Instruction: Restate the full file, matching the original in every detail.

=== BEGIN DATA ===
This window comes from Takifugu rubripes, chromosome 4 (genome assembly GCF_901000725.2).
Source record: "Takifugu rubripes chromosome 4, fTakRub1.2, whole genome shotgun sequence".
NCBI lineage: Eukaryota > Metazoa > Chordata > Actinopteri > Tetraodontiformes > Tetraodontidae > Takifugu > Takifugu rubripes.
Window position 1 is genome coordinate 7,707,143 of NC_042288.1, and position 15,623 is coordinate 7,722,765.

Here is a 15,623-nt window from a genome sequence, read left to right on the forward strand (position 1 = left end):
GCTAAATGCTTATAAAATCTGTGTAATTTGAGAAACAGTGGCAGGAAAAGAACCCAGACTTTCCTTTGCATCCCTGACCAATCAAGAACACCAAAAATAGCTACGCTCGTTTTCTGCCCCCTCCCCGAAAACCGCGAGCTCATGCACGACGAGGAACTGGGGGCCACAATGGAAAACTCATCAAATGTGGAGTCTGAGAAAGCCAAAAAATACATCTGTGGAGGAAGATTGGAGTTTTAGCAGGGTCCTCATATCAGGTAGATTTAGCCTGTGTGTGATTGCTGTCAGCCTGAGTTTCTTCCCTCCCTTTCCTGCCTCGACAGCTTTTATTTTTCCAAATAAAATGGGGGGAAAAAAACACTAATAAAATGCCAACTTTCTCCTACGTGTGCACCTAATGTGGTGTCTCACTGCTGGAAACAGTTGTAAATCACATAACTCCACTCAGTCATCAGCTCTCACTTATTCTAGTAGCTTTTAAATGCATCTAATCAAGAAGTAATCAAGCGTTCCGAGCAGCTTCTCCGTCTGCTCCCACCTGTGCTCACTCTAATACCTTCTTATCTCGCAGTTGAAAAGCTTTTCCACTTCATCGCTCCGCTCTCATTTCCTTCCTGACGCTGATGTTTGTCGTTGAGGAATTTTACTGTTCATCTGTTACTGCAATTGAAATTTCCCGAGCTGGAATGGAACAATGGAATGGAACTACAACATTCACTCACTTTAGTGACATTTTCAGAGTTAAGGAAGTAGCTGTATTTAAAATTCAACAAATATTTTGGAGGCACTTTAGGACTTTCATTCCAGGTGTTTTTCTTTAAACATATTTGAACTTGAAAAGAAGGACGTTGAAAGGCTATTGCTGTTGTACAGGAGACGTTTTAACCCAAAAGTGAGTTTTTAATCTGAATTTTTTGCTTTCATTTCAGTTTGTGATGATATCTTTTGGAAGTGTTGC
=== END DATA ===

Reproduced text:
This window comes from Takifugu rubripes, chromosome 4 (genome assembly GCF_901000725.2).
Source record: "Takifugu rubripes chromosome 4, fTakRub1.2, whole genome shotgun sequence".
NCBI lineage: Eukaryota > Metazoa > Chordata > Actinopteri > Tetraodontiformes > Tetraodontidae > Takifugu > Takifugu rubripes.
Window position 1 is genome coordinate 7,707,143 of NC_042288.1, and position 15,623 is coordinate 7,722,765.

Here is a 15,623-nt window from a genome sequence, read left to right on the forward strand (position 1 = left end):
GCTAAATGCTTATAAAATCTGTGTAATTTGAGAAACAGTGGCAGGAAAAGAACCCAGACTTTCCTTTGCATCCCTGACCAATCAAGAACACCAAAAATAGCTACGCTCGTTTTCTGCCCCCTCCCCGAAAACCGCGAGCTCATGCACGACGAGGAACTGGGGGCCACAATGGAAAACTCATCAAATGTGGAGTCTGAGAAAGCCAAAAAATACATCTGTGGAGGAAGATTGGAGTTTTAGCAGGGTCCTCATATCAGGTAGATTTAGCCTGTGTGTGATTGCTGTCAGCCTGAGTTTCTTCCCTCCCTTTCCTGCCTCGACAGCTTTTATTTTTCCAAATAAAATGGGGGGAAAAAAACACTAATAAAATGCCAACTTTCTCCTACGTGTGCACCTAATGTGGTGTCTCACTGCTGGAAACAGTTGTAAATCACATAACTCCACTCAGTCATCAGCTCTCACTTATTCTAGTAGCTTTTAAATGCATCTAATCAAGAAGTAATCAAGCGTTCCGAGCAGCTTCTCCGTCTGCTCCCACCTGTGCTCACTCTAATACCTTCTTATCTCGCAGTTGAAAAGCTTTTCCACTTCATCGCTCCGCTCTCATTTCCTTCCTGACGCTGATGTTTGTCGTTGAGGAATTTTACTGTTCATCTGTTACTGCAATTGAAATTTCCCGAGCTGGAATGGAACAATGGAATGGAACTACAACATTCACTCACTTTAGTGACATTTTCAGAGTTAAGGAAGTAGCTGTATTTAAAATTCAACAAATATTTTGGAGGCACTTTAGGACTTTCATTCCAGGTGTTTTTCTTTAAACATATTTGAACTTGAAAAGAAGGACGTTGAAAGGCTATTGCTGTTGTACAGGAGACGTTTTAACCCAAAAGTGAGTTTTTAATCTGAATTTTTTGCTTTCATTTCAGTTTGTGATGATATCTTTTGGAAGTGTTGC